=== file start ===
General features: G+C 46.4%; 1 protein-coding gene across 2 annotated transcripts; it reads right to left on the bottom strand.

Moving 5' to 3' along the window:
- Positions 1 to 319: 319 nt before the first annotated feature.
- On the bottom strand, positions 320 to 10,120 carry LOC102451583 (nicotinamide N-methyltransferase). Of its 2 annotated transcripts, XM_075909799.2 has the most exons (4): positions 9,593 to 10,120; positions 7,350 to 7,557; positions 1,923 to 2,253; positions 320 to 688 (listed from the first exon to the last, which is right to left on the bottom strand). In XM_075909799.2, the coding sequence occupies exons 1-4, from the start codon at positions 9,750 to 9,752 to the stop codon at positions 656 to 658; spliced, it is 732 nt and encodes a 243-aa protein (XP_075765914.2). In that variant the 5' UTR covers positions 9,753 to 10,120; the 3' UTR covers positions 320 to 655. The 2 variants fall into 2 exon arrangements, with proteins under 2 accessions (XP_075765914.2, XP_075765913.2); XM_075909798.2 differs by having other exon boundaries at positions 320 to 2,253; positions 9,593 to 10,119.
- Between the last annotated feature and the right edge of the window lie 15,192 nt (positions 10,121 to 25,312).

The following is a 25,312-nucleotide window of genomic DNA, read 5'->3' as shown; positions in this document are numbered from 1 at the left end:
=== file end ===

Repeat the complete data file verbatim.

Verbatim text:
General features: G+C 46.4%; 1 protein-coding gene across 2 annotated transcripts; it reads right to left on the bottom strand.

Moving 5' to 3' along the window:
- Positions 1 to 319: 319 nt before the first annotated feature.
- On the bottom strand, positions 320 to 10,120 carry LOC102451583 (nicotinamide N-methyltransferase). Of its 2 annotated transcripts, XM_075909799.2 has the most exons (4): positions 9,593 to 10,120; positions 7,350 to 7,557; positions 1,923 to 2,253; positions 320 to 688 (listed from the first exon to the last, which is right to left on the bottom strand). In XM_075909799.2, the coding sequence occupies exons 1-4, from the start codon at positions 9,750 to 9,752 to the stop codon at positions 656 to 658; spliced, it is 732 nt and encodes a 243-aa protein (XP_075765914.2). In that variant the 5' UTR covers positions 9,753 to 10,120; the 3' UTR covers positions 320 to 655. The 2 variants fall into 2 exon arrangements, with proteins under 2 accessions (XP_075765914.2, XP_075765913.2); XM_075909798.2 differs by having other exon boundaries at positions 320 to 2,253; positions 9,593 to 10,119.
- Between the last annotated feature and the right edge of the window lie 15,192 nt (positions 10,121 to 25,312).

The following is a 25,312-nucleotide window of genomic DNA, read 5'->3' as shown; positions in this document are numbered from 1 at the left end: